Should I Let My Dog Sniff on Walks?

Big golden retriever dog nose

As a fellow lover of the sniff walks, I must say the answer to this inquiry seems rather apparent. But since you asked, perhaps I should clarify some things for you and break it down – human style. No problem. Let’s get it.

Should you let your dog sniff on walks?

Dogs have on average 200 million olfactory receptors (humans have 5 million) thus making smells as important to them as sight is to humans. A dogs ideologies regarding smells far transcends that of anything a human may perceive. Allowing your dog to sniff on walks is imperative to their mental stimulation and development.

Before we dive in to the wonderful world of all things smells, let me state the obvious – I’m a dog, not a medical sniffologist.

Disclaimer: The Can My Dog articles contain information based on the individual research and opinions of the author of the site – who just so happens to be a dog. How you utilize the information given is completely up to you. Proceed at your own risk.

My Dog is Slowing Our Walk Way Down

Oh. How sad.

Are we encroaching upon your TV streaming time? You’ve seen Lost straight through on 3 separate occasions. I think you can spare 45 minutes on a beautiful sniff walk with me.

But okay.

I get it, for I too am a sniffer of the proverbial roses and can get lost in a scent at any given moment. I understand that you two-legged creatures are in a constant hurry but I can’t for the life of me understand how that’s my fault or why I should be punished for your horribly lacking time management skills.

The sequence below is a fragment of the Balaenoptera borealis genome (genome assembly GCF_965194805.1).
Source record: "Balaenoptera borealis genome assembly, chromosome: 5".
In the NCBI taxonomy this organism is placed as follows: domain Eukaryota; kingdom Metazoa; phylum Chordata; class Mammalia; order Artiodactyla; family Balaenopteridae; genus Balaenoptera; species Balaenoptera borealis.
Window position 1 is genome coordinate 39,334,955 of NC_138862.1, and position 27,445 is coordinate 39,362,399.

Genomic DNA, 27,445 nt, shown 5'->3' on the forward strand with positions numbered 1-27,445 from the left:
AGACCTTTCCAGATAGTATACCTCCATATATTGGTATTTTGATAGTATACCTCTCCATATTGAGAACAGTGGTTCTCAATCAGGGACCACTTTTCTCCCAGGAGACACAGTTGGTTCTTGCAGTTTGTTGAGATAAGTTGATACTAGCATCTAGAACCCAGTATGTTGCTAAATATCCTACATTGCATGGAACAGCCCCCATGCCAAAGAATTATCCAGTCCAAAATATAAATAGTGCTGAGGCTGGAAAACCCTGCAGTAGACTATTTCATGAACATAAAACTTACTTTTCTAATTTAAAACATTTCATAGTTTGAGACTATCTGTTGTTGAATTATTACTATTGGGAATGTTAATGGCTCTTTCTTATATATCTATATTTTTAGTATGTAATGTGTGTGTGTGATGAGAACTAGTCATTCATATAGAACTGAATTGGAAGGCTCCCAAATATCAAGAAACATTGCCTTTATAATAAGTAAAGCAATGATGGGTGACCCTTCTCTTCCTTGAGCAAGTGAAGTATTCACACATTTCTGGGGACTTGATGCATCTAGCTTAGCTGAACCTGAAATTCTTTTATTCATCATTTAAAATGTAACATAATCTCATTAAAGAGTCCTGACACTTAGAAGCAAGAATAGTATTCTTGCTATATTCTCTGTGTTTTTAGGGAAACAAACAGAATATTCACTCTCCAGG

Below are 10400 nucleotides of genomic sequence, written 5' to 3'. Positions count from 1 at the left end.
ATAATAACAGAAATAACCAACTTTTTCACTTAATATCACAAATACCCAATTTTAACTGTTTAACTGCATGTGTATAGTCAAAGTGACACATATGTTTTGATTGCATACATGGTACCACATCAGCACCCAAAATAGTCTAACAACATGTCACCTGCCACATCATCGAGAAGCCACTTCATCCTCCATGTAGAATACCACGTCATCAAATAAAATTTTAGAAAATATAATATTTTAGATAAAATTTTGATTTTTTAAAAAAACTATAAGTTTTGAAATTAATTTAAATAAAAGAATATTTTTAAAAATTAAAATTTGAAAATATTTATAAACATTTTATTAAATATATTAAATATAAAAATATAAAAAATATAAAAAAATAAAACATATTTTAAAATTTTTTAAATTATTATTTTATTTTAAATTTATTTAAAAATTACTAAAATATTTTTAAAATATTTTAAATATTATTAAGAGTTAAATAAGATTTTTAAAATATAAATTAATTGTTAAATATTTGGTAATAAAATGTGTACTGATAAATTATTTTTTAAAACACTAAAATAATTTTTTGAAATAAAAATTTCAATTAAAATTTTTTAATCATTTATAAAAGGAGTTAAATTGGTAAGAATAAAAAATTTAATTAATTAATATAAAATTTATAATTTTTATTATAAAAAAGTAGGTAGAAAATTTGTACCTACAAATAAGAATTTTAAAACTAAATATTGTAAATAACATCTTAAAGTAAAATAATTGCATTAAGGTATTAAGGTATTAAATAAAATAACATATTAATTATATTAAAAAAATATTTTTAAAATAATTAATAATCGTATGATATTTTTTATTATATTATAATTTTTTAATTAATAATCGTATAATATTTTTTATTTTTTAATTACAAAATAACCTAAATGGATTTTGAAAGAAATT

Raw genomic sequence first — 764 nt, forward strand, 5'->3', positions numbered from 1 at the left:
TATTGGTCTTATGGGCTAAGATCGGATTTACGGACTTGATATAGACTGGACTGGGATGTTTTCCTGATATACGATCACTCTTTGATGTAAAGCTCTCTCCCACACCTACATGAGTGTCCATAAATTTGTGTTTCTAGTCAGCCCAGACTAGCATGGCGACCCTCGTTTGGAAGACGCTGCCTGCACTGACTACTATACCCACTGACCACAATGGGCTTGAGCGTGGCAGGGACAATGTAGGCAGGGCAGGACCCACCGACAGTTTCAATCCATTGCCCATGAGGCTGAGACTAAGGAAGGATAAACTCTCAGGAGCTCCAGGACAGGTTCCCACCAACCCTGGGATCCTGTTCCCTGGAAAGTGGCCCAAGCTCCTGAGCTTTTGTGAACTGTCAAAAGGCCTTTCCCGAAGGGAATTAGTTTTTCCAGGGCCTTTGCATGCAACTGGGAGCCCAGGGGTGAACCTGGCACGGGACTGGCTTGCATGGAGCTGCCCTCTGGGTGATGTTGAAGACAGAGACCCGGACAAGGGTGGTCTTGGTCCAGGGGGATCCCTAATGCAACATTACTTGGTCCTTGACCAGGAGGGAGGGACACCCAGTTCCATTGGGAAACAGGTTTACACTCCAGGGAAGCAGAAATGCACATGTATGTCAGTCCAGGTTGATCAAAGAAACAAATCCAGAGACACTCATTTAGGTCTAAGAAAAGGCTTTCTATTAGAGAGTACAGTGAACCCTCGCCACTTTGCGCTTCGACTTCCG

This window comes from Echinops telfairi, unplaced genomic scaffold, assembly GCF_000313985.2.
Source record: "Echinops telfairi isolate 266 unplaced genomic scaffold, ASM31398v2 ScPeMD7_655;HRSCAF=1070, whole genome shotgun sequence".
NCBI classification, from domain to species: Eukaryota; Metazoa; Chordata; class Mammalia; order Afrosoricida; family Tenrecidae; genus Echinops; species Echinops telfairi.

Dogs are emotional beings – its one of our superpowers. Read more in depth about our powers here to find out how fabulous we truly are.

I digress.

As I was saying, we feed off of emotion. If you continue to walk us with a hurried or rushed attitude, we’ll get stressed and anxious.

Nobody likes Jax, or Callie, or Stephen, or Tank, or Larry, or any other pup when they’re stressed or anxious. It’s not good for us or our human leaders.

You must understand that your dog’s walk time is the highlight of their day!

It’s a time for exercise, cognitive engagement, stress relief, and SMELLS! If you are in a rush, we don’t really care.

This is your dog’s time – not yours.

Jax’s Tips for People in a Rush

  • Chill out.
  • It can wait.
  • Go on a morning walk before things get hectic.
  • Go on an evening walk after things settle down.

We need this time with you and we need to sniff.

It’s in our DNA.

Remember the post you guys had me write entitled: Does My Dog Know I Love Him?

Well, this is one of those things. You want us to love you, right? Then TAKE US FOR WALKS AND STOP COMPLAINING ABOUT THE SNIFFS!

Okay, But Why Is My Dog Sniffing So Much?

Because it’s who we are, human.

Don’t believe me?

According to Purina – you know – the “Your Pet, Our Passion” people, “Dogs are born to sniff. The area of the canine brain that is devoted to analyzing scent is 40 times greater than that of the human and dogs can identify smells at least 1,000 times better than we can!” (Source)

In other words, walking with their noses leading the way is an innate behavior for your dog.